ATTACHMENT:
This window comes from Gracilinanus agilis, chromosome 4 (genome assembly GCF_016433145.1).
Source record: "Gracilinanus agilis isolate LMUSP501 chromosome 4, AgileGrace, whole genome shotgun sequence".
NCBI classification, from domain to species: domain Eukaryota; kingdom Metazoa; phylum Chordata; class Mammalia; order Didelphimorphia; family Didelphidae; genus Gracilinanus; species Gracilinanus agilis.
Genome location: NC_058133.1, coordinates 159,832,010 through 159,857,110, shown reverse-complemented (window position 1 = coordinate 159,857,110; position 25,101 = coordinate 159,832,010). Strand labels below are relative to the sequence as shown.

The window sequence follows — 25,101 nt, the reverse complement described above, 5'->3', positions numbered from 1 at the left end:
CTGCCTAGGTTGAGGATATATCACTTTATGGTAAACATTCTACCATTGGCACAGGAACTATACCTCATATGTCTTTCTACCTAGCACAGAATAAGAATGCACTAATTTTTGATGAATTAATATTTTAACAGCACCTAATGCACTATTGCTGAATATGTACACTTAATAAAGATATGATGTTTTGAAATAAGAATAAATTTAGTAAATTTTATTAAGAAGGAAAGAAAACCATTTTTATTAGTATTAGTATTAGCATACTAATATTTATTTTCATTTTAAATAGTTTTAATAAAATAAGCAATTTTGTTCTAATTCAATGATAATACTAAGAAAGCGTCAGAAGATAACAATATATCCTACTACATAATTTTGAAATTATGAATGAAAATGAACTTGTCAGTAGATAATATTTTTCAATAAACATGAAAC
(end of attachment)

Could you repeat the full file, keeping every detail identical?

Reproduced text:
This window comes from Gracilinanus agilis, chromosome 4 (genome assembly GCF_016433145.1).
Source record: "Gracilinanus agilis isolate LMUSP501 chromosome 4, AgileGrace, whole genome shotgun sequence".
NCBI classification, from domain to species: domain Eukaryota; kingdom Metazoa; phylum Chordata; class Mammalia; order Didelphimorphia; family Didelphidae; genus Gracilinanus; species Gracilinanus agilis.
Genome location: NC_058133.1, coordinates 159,832,010 through 159,857,110, shown reverse-complemented (window position 1 = coordinate 159,857,110; position 25,101 = coordinate 159,832,010). Strand labels below are relative to the sequence as shown.

The window sequence follows — 25,101 nt, the reverse complement described above, 5'->3', positions numbered from 1 at the left end:
CTGCCTAGGTTGAGGATATATCACTTTATGGTAAACATTCTACCATTGGCACAGGAACTATACCTCATATGTCTTTCTACCTAGCACAGAATAAGAATGCACTAATTTTTGATGAATTAATATTTTAACAGCACCTAATGCACTATTGCTGAATATGTACACTTAATAAAGATATGATGTTTTGAAATAAGAATAAATTTAGTAAATTTTATTAAGAAGGAAAGAAAACCATTTTTATTAGTATTAGTATTAGCATACTAATATTTATTTTCATTTTAAATAGTTTTAATAAAATAAGCAATTTTGTTCTAATTCAATGATAATACTAAGAAAGCGTCAGAAGATAACAATATATCCTACTACATAATTTTGAAATTATGAATGAAAATGAACTTGTCAGTAGATAATATTTTTCAATAAACATGAAAC